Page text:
It’s no secret that people like rewards. Whether it’s a glass of wine after a long day or a beach vacation after months of stress, rewards act as both motivators and compensation. In the workplace, things are no different. Multiple studies suggest rewards enhance employee engagement, boost productivity, encourage workers to invest in their company, improve retention, strengthen bonds and encourage skills development… to name just a few perks! But to achieve this, rewards need to be meaningful.
We often give employees rewards to recognize good performance, but in many cases our recognition is more important than the actual reward. Research shows that employees who feel credited for their efforts are happier. One survey showed that 76% of employees believe their bosses must recognize good work in order to be seen as great. So recognition itself is vital.
Reward by recognition is the expression of a two-way relationship. People flourish on positive feedback, and feeling valued is foundational for self-worth. We actively seek out positive feedback, and it actually helps drive our motivation: 40% of people from one survey said they would work harder if their bosses recognized and appreciated their efforts more.
But recognition is by no means the only reward people want. It wasn’t too long ago that many workplace rewards centered around easy perks, like Friday happy hour – but now they’re seen by many as gimmicky and unimaginative. These type of flimsy rewards can only achieve one thing – an impermanent compliance – and nowadays employees want and expect more substance.
Living in a virtually borderless world – one of seemingly limitless opportunity – means that employees are increasingly seeking to align themselves with companies that not only share their attitudes and values, but treat them as individuals rather than cogs in a machine. It’s by tapping into this individuality that we can discover the most meaningful rewards of all.
While rewards like pay rises and bonuses are often coveted, they don’t always work. If someone feels deeply unhappy or unfulfilled at work, then throwing money at them won’t solve the problem. It may be an incentive for them to “stick it out” for longer, simply for the extra cash, but their motivation and engagement will remain low, their happiness minimal.
We’ve written before about how the best employee rewards are intrinsic, not extrinsic – particularly when it comes to boosting motivation. Extrinsic reward are usually expressed via prizes, bonuses and promotions, and though they can be successful, the value and happiness achieved by them is usually hollow and fleeting. Conversely, intrinsic rewards relate to finding purpose, worth and autonomy in your work… and reaching individual goals and objectives that are important to you on a personal level.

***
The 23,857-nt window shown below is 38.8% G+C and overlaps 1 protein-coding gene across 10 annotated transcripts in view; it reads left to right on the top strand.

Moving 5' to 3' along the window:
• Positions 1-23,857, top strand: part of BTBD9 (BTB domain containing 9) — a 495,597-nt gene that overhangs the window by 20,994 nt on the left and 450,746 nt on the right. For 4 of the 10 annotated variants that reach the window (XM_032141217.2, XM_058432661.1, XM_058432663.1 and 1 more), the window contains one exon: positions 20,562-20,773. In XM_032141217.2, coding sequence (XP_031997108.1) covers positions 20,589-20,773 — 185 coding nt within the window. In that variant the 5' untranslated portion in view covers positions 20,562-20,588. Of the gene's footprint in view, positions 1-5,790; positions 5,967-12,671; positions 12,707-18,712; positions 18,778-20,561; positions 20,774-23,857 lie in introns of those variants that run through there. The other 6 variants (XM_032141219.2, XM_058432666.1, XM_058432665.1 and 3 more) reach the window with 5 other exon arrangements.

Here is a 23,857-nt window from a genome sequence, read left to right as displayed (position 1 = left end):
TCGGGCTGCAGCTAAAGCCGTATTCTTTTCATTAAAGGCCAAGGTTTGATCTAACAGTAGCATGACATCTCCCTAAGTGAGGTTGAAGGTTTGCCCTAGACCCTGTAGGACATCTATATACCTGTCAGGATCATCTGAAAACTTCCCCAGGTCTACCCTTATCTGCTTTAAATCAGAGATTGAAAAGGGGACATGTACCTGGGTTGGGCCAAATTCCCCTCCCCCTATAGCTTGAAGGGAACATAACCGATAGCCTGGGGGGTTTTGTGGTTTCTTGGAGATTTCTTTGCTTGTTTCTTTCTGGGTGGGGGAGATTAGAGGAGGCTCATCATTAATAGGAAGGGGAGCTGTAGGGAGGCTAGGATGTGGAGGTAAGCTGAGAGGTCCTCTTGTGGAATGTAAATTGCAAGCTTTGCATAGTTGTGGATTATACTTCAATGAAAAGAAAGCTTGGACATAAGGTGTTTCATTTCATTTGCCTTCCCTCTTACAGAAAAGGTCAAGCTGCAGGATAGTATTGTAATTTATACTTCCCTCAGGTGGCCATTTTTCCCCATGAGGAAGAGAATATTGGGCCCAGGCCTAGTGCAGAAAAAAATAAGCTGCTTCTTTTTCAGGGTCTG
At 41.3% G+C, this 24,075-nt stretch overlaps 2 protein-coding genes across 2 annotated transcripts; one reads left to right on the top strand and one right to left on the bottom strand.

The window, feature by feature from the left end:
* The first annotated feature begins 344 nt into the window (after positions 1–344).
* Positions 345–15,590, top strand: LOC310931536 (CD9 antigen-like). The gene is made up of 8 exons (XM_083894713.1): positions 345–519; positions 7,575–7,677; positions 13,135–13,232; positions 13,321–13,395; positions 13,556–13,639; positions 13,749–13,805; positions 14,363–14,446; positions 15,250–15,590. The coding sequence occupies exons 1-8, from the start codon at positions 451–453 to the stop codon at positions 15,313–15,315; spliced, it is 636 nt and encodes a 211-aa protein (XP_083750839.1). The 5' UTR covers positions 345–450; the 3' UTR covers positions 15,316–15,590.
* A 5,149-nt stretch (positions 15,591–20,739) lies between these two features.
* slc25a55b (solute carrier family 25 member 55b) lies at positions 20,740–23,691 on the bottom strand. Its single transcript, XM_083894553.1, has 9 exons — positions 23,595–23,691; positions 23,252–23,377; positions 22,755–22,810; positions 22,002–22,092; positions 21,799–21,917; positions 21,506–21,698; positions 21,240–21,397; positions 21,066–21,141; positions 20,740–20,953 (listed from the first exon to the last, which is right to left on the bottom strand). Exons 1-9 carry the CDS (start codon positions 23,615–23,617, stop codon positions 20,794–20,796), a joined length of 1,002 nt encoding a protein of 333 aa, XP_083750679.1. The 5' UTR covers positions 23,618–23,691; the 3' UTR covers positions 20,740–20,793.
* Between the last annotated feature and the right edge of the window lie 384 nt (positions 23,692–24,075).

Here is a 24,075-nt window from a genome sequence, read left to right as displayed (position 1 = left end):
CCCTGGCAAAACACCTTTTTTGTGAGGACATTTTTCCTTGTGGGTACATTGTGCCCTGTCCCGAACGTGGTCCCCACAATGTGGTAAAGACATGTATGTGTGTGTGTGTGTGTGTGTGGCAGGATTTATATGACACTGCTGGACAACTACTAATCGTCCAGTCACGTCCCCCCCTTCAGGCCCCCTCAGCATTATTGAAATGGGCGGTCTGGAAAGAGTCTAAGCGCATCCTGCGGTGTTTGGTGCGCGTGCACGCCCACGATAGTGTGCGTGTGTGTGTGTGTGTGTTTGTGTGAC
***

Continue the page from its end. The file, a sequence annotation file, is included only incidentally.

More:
So how can we tap into the power of intrinsic incentive to offer meaningful rewards employees actually want? By taking inspiration from the best examples out there:
The influx of millennials into the workforce has been a accompanied by a huge rise in remote and flexible working. As our work and personal lives have become progressively intertwined – and as our technology has enabled us to work from virtually anywhere with an internet connection – there’s simply no reason to continue to stick to obsolete 9-5 schedules. In 2019, flexible working is treated as a basic necessity, not a cute perk.
Remote working relies on trust, and that’s a key reason it works so well as a reward. By trusting employees (in a very visible way) you’re showing that you have faith in them; the favor will be returned. But flexible working is also successful because it acknowledges that employees are individual people with individual schedules. Understanding that we all have different timetables, and offering people the freedom to work in the ways that suit them best, is ridiculously empowering. As a happy consequence, it also benefits companies too.
Most people want to work for more than just a paycheck. Growing and evolving as a person is an important part of the human experience, so think about ways you can help your workers develop. There are many ways you can provide tailored development and offer opportunities help employees learn new skills (incidentally, lack of development opportunities is an oft-cited reason why people move jobs).
Speak to your employees and discuss how they want to develop: are there any training programs they’d like to participate in, or courses they’d like to go on? Is there a person on the team they’d like for a mentor? Is there an upcoming project they want to be involved in or lead on? Is there a software they want a license for to add a new skill to their toolbox? Tailoring development to each person isn’t just a good way to reward people for their hard work; it also shows you recognize them as individuals with their own goals and ambitions.
We’ve already covered how important recognition is, but it can take many forms. Simply saying “thank you” can be incredibly meaningful, but it’s also important to be specific. Explain how people have made a difference, praise individual skills, share their work beyond your team, and introduce them to clients as the brains behind the work. Not only will this make your employee feel good, it’ll also reinforce for them the type of behavior you want to see. (Building feedback into your culture is itself a great idea for any company).
For the rising population of millennials, consider social recognition too. In an era where many workers grew up with Facebook and Instagram, social recognition goes a long way. When people are used to instant feedback in the form of likes or comments – and being able to share important events with their friends – utilizing a platform where you can share praise and acknowledgements can do wonders, too.